There are buses that go from Füssen to the base town of Schwangau. Once you reach this town, you can buy the tickets at the ticket centre for both Neuschwanstein as well as the Hohenschwangau castle. The castles can be viewed only as a guided trip and you would need plenty of time in hand to fully experience. If you are short of time, then I would suggest to just visit the Neuschwanstein Castle. The castle can be reached from the ticket centre via horse carriages, bus or on foot. On your way to the Castle, you will find a path called “Marienbrucke” — the bridge is a narrow one and can be a daunting experience for those afraid of heights. But it offers spectacular view of the Castle.
Stay overnight in Füssen.
Leave early from Füssen to arrive at the home of Cuckoo clocks and blackforest cakes! The Black Forest region is home to many lakes, each beautiful in their own right. If you are pressed for time, then make sure to visit Triberg waterfalls and Titisee.
I would suggest you do a car trip around the Black Forest, because this area is a treasure house for nature lovers. Roll down your windows and let the wind through your hair as you absorb in all the beauty! You would need approximately 3.5 hours via car from Füssen.
There are many little villages and valleys in the region and you can stay in one of the many forest resorts overnight to explore.
Say goodbye to the cuckoo clocks and arrive in a charming fairytale town of Bavaria. Overlooking the Tauber River, Rothenburg is one of the most visited tourist destinations in Germany. Read all about my experience in Rothenburg here.
Spend half a day here and head to Cologne.
Traditional travel itineraries often ignore Cologne. But I suggest that you include this historic city on the Rhein in your plans. Cologne is famous for its churches, the most well known being the Cologne Cathedral. The Roman-Germanic Museum is a fascinating insight into the city’s archaeological past and is only a few minutes’ walk from the Cologne Cathedral.
The city’s Old Town quarters are charming and house quaint alleys lined with traditional houses. Here you will find interesting boutiques, cafes and galleries, all waiting to impress you.
Wake up early to head towards Berlin, approx. 4-5 hours from Cologne via car or fast train. You would easily need two days if you want to see all the important sights in Berlin. Take the Berlin City Tour bus from Alexanderplatz and you can cover the entire city in a few hours. There are four different tour options. We took a combination of two tours — the classic route which took us around the famous landmarks of the city, and the ‘wall and lifestyle’ tour which gave us a chance to explore the former East side (here we saw an original World War II bunker!)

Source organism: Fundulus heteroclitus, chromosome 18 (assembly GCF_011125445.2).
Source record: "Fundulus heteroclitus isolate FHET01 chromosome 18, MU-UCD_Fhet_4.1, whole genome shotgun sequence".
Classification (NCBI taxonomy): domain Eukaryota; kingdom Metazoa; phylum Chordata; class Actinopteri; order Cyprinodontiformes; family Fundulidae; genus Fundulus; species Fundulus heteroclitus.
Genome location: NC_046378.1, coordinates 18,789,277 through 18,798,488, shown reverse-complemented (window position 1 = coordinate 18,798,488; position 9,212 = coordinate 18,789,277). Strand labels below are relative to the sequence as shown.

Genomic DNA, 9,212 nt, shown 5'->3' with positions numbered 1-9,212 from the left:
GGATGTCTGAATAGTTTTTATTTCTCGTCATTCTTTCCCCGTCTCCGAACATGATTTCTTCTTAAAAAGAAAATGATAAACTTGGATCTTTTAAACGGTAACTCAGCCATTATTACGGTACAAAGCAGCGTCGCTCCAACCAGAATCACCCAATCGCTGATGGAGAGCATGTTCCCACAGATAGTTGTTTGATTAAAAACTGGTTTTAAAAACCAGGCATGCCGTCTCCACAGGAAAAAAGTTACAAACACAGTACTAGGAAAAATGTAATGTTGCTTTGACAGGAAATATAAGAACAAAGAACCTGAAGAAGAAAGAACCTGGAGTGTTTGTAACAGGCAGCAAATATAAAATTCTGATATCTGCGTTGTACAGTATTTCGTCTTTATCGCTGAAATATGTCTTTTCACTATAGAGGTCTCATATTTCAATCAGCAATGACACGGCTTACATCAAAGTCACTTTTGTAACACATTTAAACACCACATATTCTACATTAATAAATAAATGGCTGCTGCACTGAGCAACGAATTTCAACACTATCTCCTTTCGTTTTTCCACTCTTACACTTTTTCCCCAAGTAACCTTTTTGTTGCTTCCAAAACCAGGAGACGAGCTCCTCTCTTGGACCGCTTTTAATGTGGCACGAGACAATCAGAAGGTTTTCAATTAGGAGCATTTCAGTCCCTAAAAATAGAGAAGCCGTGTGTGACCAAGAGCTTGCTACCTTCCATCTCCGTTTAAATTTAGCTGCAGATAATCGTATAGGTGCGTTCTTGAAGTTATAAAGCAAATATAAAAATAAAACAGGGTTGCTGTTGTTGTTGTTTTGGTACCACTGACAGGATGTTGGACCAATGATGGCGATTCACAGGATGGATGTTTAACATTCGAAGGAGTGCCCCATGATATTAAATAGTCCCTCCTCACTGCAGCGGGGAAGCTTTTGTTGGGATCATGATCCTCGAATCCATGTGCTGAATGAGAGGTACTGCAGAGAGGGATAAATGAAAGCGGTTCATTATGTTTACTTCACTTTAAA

Brandenburg Gate, the German Parliament, Berliner Dom, Museum Island, Berlin Wall and East Side Gallery, Checkpoint Charlie and Fernsehturm are all important city landmarks not to be missed.
The next stop from Berlin is the city of Dresden, situated in a valley on the River Elbe, is akin to a Phoenix. After being destroyed in WWII, the city has reinvented itself and how! The old and the new come together in the modern day Dresden, making the city an important centre of cultural and historical importance. For the city once known as a ‘Jewel Box’, the Frauenkirche still stands tall today as a shining piece. The views from the top of the dome are exhilarating. The Zwinger is a must visit attraction and is a fine example of the Baroque style of architecture.
The Semperoper, Dresden Castle and Brühl’s Terrace are among other popular tourist landmarks.
Make a stopover for the night before heading to Nürnberg.
Much like Dresden, the city of Nürnberg has also been painstakingly restored after being heavily bombed. There’s so much to see and enjoy in this city, from beautiful architecture to museums worth getting lost in, sausages and beer, and an historic old town. The German National Museum, St. Lorenz Church and Frauenkirche are important sightseeing places. Make a wish at the Schönen Brunnen and explore the Kaiserburg.
The city of Nürnberg was a focal ground for the growth of the Third Reich. The former Nazi Party rally grounds are a reminder even today of the dark history.
If you are visiting around Christmas, the city will be enveloped in Christmas cheer as the famous Christkindlesmarkt engulfs the Marktplatz. If you are travelling with kids then I highly recommend theTiergarten Nürnberg, undoubtedly one of the most beautiful zoos I have ever been to. Set in the Lorenz forest, the Zoo houses as many as 2,000 animals from 300 species, in near-natural surroundings. Don’t miss the dolphin show and the flamencos!
It’s the end of the trip! Say Prost (cheers) to Germany and take back lots of memories!